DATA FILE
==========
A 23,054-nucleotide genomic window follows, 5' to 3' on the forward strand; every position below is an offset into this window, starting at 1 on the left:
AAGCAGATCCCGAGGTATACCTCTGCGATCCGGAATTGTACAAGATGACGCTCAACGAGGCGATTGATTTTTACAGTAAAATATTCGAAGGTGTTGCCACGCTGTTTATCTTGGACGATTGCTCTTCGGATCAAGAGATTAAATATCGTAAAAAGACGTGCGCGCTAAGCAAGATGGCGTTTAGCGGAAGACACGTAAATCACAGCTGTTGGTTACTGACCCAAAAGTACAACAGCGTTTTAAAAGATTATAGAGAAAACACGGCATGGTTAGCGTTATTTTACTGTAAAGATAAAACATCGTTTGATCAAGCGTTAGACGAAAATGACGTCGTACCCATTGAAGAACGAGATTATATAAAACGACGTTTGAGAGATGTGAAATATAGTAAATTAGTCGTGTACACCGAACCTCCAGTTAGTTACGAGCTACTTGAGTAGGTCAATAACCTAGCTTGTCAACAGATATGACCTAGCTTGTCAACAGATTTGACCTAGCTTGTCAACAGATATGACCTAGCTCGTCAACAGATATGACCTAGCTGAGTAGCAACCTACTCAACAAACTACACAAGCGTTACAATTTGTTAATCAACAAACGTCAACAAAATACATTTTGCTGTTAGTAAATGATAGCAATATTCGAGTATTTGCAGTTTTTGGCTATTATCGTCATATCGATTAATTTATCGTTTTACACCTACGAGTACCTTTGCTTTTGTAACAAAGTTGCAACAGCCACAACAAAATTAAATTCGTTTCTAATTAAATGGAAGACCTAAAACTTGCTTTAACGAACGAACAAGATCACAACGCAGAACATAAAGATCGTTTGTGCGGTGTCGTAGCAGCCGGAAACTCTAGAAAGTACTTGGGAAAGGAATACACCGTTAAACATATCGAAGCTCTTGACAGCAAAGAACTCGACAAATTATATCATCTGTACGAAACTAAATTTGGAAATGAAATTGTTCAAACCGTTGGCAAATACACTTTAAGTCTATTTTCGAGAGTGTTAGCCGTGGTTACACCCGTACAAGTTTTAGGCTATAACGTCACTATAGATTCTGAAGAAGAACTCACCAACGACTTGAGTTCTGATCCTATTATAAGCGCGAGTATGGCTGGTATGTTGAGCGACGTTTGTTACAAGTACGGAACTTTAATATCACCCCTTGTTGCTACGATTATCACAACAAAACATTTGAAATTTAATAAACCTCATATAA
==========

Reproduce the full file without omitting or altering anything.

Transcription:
A 23,054-nucleotide genomic window follows, 5' to 3' on the forward strand; every position below is an offset into this window, starting at 1 on the left:
AAGCAGATCCCGAGGTATACCTCTGCGATCCGGAATTGTACAAGATGACGCTCAACGAGGCGATTGATTTTTACAGTAAAATATTCGAAGGTGTTGCCACGCTGTTTATCTTGGACGATTGCTCTTCGGATCAAGAGATTAAATATCGTAAAAAGACGTGCGCGCTAAGCAAGATGGCGTTTAGCGGAAGACACGTAAATCACAGCTGTTGGTTACTGACCCAAAAGTACAACAGCGTTTTAAAAGATTATAGAGAAAACACGGCATGGTTAGCGTTATTTTACTGTAAAGATAAAACATCGTTTGATCAAGCGTTAGACGAAAATGACGTCGTACCCATTGAAGAACGAGATTATATAAAACGACGTTTGAGAGATGTGAAATATAGTAAATTAGTCGTGTACACCGAACCTCCAGTTAGTTACGAGCTACTTGAGTAGGTCAATAACCTAGCTTGTCAACAGATATGACCTAGCTTGTCAACAGATTTGACCTAGCTTGTCAACAGATATGACCTAGCTCGTCAACAGATATGACCTAGCTGAGTAGCAACCTACTCAACAAACTACACAAGCGTTACAATTTGTTAATCAACAAACGTCAACAAAATACATTTTGCTGTTAGTAAATGATAGCAATATTCGAGTATTTGCAGTTTTTGGCTATTATCGTCATATCGATTAATTTATCGTTTTACACCTACGAGTACCTTTGCTTTTGTAACAAAGTTGCAACAGCCACAACAAAATTAAATTCGTTTCTAATTAAATGGAAGACCTAAAACTTGCTTTAACGAACGAACAAGATCACAACGCAGAACATAAAGATCGTTTGTGCGGTGTCGTAGCAGCCGGAAACTCTAGAAAGTACTTGGGAAAGGAATACACCGTTAAACATATCGAAGCTCTTGACAGCAAAGAACTCGACAAATTATATCATCTGTACGAAACTAAATTTGGAAATGAAATTGTTCAAACCGTTGGCAAATACACTTTAAGTCTATTTTCGAGAGTGTTAGCCGTGGTTACACCCGTACAAGTTTTAGGCTATAACGTCACTATAGATTCTGAAGAAGAACTCACCAACGACTTGAGTTCTGATCCTATTATAAGCGCGAGTATGGCTGGTATGTTGAGCGACGTTTGTTACAAGTACGGAACTTTAATATCACCCCTTGTTGCTACGATTATCACAACAAAACATTTGAAATTTAATAAACCTCATATAA